The California Cities Where Cat Declawing Is a No-No

Introduction

Declawing cats is a controversial topic that involves surgically removing a cat’s claws by amputating the end bones of their toes. While some pet owners choose to declaw their cats to prevent scratching furniture or accidental scratches, declawing is considered inhumane by many veterinarians and animal welfare organizations.

In recent years, several cities in California have banned the practice of declawing cats due to animal cruelty concerns. Declawing can cause long-term pain, impairment and other behavioral problems in cats. Advocates for banning the procedure argue that it provides no medical benefit to the cat and can severely impact their physical and psychological health.

This article will provide an overview of cities in California where declawing cats has been outlawed, the reasons for banning the procedure, perspectives from veterinarians, and alternative options for cat owners concerned about destructive scratching behaviors.

History of Banning Declawing in California

The first city in California to ban cat declawing was West Hollywood in 2003 (https://pawproject.org/news/legislative-milestones/california/). The West Hollywood City Council unanimously voted to pass this pioneering ordinance banning the procedure.

In 2006, the city of San Francisco banned declawing except for medical necessity (https://www.sfgate.com/news/article/S-F-first-in-U-S-to-ban-cat-declawing-2494779.php). This made San Francisco the first major U.S. city to take this step.

Over the next decade, several other cities in California followed suit in banning elective declawing, including Los Angeles in 2009, Burbank and Santa Monica in 2013, and Berkeley in 2014. In 2017, Culver City also prohibited the procedure.

Most recently, in 2019 Oceanside banned declawing except for medical necessity. As of 2023, at least 8 cities across California have bans on declawing in place.

Major California Cities that Ban Declawing

Several major cities in California have passed laws banning cat declawing. These include:

  • Los Angeles – Banned in 2009
  • San Francisco – Banned in 2005
  • Santa Monica – Banned in 2003
  • Beverly Hills – Banned in 2010
  • Berkeley – Banned in 2019
  • Culver City – Banned in 2010
  • Burbank – Banned in 2013

These major metropolitan areas acted early to outlaw the declawing of cats, setting an example for other cities in California.

Full List of California Cities Banning Declawing

A number of cities in California have passed local ordinances banning elective declawing of cats within city limits. Here is a comprehensive list of all the cities in California that currently prohibit declawing:

These cities have all prohibited elective declawing procedures within their jurisdiction, unless medically necessary for the cat’s health. Performing declawing surgery in violation of these bans can result in fines and other penalties.

California State Law on Declawing

There is currently no statewide law in California that bans declawing cats. However, individual cities and counties in California have passed local ordinances prohibiting the procedure. As of 2022, the cities that have banned declawing include Los Angeles, San Francisco, Berkeley, Beverly Hills, Burbank, Culver City, Santa Monica, and West Hollywood. Several other cities have the ban under consideration.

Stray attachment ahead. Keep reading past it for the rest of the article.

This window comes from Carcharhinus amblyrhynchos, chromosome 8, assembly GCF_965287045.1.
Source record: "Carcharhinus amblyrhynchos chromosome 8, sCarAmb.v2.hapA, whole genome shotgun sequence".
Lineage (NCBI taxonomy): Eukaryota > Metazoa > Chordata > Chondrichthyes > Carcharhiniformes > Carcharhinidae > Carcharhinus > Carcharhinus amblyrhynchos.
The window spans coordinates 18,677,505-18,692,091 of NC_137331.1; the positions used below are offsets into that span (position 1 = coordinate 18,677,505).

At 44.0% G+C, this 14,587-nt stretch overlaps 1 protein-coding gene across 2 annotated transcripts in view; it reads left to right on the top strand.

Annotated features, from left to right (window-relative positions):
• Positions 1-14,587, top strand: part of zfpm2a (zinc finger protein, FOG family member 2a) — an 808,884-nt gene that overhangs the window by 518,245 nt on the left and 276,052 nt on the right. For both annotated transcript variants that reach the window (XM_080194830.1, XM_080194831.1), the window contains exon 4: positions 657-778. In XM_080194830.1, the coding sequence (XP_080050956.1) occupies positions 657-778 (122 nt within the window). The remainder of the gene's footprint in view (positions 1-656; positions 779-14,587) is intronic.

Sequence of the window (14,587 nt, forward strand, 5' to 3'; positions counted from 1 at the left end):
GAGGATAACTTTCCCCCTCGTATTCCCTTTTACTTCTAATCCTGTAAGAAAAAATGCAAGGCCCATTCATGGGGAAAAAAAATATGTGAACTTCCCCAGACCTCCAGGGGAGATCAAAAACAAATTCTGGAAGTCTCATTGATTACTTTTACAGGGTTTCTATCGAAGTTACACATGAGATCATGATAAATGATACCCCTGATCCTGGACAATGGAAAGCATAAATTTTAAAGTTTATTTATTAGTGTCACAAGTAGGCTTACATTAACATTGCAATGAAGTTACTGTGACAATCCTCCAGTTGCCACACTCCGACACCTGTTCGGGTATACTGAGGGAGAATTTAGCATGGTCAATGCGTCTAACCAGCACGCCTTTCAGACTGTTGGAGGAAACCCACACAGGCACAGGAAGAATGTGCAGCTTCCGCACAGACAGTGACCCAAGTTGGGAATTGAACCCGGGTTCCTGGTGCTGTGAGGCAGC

In the rest of California outside these cities, declawing is still legal. However, a bill called the California Cat Declawing Prohibition Act (AB 2606) was introduced in February 2022 that aims to make declawing illegal across California unless medically necessary. The bill passed the State Assembly in June 2022 and will next go to the Senate for consideration. If signed into law, California would become the first state to ban elective declawing statewide.

Supporters of a statewide declawing ban argue it is an inhumane procedure that leads to lifelong pain and health problems for cats. Opponents say it should remain a choice between cat owners and their veterinarians. Until and unless AB 2606 is passed, cat declawing will remain legal in parts of California, though banned in a growing number of major cities.

Sources:
https://apnews.com/article/politics-health-animals-cats-animal-rights-37aee513f336b7896333422a021a5f21

https://www.latimes.com/opinion/story/2022-06-17/time-to-scratch-the-gruesome-declawing-procedure-for-cats-in-california

Arguments For Banning Declawing

Many animal welfare advocates argue that declawing cats is inhumane and should be banned. Here are some of the main arguments in favor of banning the procedure:

Declawing is considered an act of animal cruelty by many experts. The surgery involves amputating the last bone of each toe, which causes pain both during recovery and long-term. According to the Humane Society, declawing changes the way a cat’s feet meet the ground and can cause back pain and lameness.

There are serious medical and health risks associated with declawing. Potential complications include infection, tissue necrosis, and chronic back and joint pain. Declawed cats may avoid using the litter box because it aggravates their sore paws. This can lead to inappropriate urination and other behavioral issues. Studies show that declawed cats are more likely to have health and behavior problems compared to cats with intact claws.